Influenza (Flu) Information for Parents
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Should my child get a flu vaccination this year?
Should my child get one or two doses of flu vaccine?
Is flu vaccine safe?
Are children at high risk for complications of infuenza?
What is influenza (flu)?
What are the symptoms of influenza?
How is flu different from a cold?
What about the nasal vaccine, FluMist?
When should my family get vaccinated?
What if you think you or your child has the flu?
What can you do to protect yourself and others?
What about antiviral medicines?
Yes. Everyone 6 months of age and older should get flu vaccine this year.
While everyone should be vaccinated, it is especially important for children at risk for serious complications of the flu. These include:
- Children age 6 months to 5 years
- Those age 5-18 years with:
- Heart disease
- Pulmonary disease including asthma
- Metabolic disease (diabetes)
- Immune deficiency
- Blood disorders
- Long-term aspirin therapy
- Teens who are pregnant during the influenza season
Getting a flu shot (or nasal spray) helps protect your child from getting the flu, so he or she will be less likely to pass it to people who are at risk for getting very sick – like babies, elderly people, and people who have chronic diseases.
That will depend on your child’s age and whether they got flu vaccine this past year. If your child is 6 months through 8 years old, he or she may need two doses, at least four weeks apart. Ask your doctor or clinic.
Yes. Flu vaccines have an excellent safety record and are constantly monitored for potential problems.
Most healthy children can endure the flu, even with a high fever. But that's not always true for children younger than 5 years old and those with chronic conditions like asthma and diabetes.
Serious complications of flu occur most often in young infants, people with chronic health conditions, and the elderly.
Sometimes healthy people – including children – can have these serious complications or die from the flu. That’s why we need to take flu very seriously and get vaccinated each year.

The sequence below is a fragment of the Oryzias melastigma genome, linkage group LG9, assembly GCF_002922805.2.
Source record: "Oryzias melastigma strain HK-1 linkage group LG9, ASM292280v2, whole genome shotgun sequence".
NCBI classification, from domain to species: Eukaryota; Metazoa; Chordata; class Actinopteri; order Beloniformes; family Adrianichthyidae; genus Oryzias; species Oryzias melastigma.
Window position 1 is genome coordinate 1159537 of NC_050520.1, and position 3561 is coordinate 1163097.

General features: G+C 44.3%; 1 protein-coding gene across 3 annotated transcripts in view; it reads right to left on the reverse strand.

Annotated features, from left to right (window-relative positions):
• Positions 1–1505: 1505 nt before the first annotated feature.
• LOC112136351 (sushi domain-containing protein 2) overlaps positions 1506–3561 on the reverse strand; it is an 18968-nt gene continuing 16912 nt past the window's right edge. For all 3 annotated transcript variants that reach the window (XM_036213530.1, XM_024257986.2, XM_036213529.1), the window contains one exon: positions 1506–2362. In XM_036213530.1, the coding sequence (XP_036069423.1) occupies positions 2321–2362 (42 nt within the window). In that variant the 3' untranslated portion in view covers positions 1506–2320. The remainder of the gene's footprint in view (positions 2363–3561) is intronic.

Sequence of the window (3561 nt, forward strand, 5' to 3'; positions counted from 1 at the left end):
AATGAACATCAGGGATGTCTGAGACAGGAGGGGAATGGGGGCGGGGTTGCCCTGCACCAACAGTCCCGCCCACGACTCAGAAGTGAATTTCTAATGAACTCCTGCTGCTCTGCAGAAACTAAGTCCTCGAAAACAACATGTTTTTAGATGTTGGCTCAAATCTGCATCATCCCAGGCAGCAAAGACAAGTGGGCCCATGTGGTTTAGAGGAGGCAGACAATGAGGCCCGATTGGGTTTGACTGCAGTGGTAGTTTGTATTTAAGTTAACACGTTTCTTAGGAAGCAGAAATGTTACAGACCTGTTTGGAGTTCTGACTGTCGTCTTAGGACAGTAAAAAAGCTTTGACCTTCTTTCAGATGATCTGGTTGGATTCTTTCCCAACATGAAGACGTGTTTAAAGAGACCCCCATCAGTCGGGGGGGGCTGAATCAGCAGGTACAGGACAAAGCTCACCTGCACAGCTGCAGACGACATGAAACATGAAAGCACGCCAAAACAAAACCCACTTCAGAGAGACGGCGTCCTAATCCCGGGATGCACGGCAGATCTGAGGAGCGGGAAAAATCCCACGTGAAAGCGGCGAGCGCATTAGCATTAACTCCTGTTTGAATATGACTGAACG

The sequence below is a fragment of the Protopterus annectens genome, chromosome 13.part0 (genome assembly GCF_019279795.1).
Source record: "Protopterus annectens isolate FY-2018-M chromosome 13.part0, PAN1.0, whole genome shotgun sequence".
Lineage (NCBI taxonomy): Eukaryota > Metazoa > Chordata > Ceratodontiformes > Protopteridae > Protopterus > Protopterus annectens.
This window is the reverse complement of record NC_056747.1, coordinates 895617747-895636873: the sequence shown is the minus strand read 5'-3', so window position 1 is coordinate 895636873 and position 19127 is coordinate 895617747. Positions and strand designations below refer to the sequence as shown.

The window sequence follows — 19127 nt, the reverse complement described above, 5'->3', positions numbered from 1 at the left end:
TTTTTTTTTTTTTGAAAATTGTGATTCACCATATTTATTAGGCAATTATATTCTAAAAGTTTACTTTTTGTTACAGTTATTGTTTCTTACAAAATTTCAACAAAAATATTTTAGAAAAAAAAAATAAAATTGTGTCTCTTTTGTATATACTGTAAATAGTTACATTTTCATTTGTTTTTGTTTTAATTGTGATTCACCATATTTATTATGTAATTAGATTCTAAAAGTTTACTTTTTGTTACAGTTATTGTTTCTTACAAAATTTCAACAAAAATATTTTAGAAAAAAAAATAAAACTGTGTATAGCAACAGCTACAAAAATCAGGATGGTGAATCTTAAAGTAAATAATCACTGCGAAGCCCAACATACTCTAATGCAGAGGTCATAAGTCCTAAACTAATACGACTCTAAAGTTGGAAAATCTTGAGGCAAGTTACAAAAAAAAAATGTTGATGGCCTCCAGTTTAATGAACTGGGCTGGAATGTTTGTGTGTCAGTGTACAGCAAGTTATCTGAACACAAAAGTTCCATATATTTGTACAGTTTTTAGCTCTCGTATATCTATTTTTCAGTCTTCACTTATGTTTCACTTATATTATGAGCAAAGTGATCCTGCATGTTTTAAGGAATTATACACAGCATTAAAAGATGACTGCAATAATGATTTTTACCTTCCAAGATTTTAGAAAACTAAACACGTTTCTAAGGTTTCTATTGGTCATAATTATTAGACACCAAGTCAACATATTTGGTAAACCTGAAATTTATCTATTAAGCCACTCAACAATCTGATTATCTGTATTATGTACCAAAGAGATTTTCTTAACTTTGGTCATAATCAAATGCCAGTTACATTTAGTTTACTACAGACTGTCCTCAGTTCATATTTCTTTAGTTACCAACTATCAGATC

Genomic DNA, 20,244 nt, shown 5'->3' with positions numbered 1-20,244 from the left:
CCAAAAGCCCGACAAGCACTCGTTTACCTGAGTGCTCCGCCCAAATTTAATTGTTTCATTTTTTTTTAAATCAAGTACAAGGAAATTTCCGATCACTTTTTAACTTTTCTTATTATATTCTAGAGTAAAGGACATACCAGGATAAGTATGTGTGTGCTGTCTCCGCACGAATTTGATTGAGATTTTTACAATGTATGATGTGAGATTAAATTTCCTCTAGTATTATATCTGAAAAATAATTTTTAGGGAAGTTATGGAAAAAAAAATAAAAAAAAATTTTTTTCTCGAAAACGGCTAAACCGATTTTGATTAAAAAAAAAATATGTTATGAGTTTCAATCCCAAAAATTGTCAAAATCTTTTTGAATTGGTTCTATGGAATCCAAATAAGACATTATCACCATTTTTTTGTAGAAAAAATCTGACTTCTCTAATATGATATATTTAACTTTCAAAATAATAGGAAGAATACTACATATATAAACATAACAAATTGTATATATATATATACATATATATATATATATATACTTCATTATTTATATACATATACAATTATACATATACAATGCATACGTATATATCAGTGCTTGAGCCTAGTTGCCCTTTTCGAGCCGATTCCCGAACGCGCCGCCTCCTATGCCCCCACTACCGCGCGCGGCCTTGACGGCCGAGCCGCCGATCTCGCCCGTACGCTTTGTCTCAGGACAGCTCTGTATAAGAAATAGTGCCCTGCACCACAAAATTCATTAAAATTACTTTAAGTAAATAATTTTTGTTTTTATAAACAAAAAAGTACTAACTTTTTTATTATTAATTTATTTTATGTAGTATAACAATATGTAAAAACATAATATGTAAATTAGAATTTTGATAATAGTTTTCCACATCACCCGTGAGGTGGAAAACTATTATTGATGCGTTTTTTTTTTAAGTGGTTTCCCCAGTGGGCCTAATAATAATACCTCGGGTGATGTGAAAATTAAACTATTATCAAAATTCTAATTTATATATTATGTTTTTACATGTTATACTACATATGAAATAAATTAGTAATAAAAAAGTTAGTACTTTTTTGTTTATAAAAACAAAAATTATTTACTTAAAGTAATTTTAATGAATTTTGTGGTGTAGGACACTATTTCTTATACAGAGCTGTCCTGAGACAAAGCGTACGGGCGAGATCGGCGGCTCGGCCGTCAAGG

Influenza is a contagious respiratory disease that can be prevented by immunization. It is not the same as the “stomach flu.” Flu is caused by a virus that attacks the nose, throat, and lungs. It can cause mild to severe illness and at times can lead to death.
Influenza symptoms come on quickly in the form of fever, dry cough, sore throat, headache, extreme tiredness, stuffed-up nose, and body aches. These symptoms can be severe and put you in bed for several days.
A cold generally stays up in the head while the flu brings body aches, fever, and extreme fatigue. A child with a cold will usually keep up with normal activities. A child with the flu will often feel too sick to play.
Healthy individuals 2 through 49 years of age, including those who have contact with or are caregivers of infants under 6 months of age, can receive FluMist. Check with your doctor or clinic.
Everyone 6 months of age and older should get a flu shot every year. For best protection, flu vaccine is usually given in the fall before flu season starts. But you can get it anytime during flu season.
- Stay home if you are ill and keep your child home from school or daycare if they are ill.
- Rest and drink lots of fluids.
- Antibiotics will not help a person recover from the flu, because flu is caused by a virus, not by bacteria.
- Children may need fever reducing medications to keep their fever under control. Follow your child’s doctor’s instructions.
- Take your child to the doctor or the emergency room if he or she:
- Breathes rapidly or with difficulty
- Has bluish skin color
- Does not drink enough and becomes dehydrated
- Does not wake up or interact with others
- Is so irritable that he or she doesn't want to be held, or
- Gets better only to become sick again, with fever and a more severe cough
- If you are concerned that something does not seem right with your child, call your doctor or clinic.
- Get vaccinated.
- Avoid being exposed to others who are sick with a flu-like illness.
- Cover your nose and mouth with a tissue when you cough or sneeze, or cough or sneeze into your sleeve.
- Clean your hands often – with soap and water or a hand sanitizer.
- Don't expose infants unnecessarily to large crowds when influenza is in your community. Avoid close contact between the baby and family members who may be sick.
- Do not share drinking cups and straws.
- Frequently clean commonly touched surfaces (door knobs, refrigerator handles, phones, water faucets).
Antiviral medicines can offer some protection, if you have been exposed to influenza, but these medications are only recommended for use in certain groups of people. If you have questions about antivirals, talk to your doctor.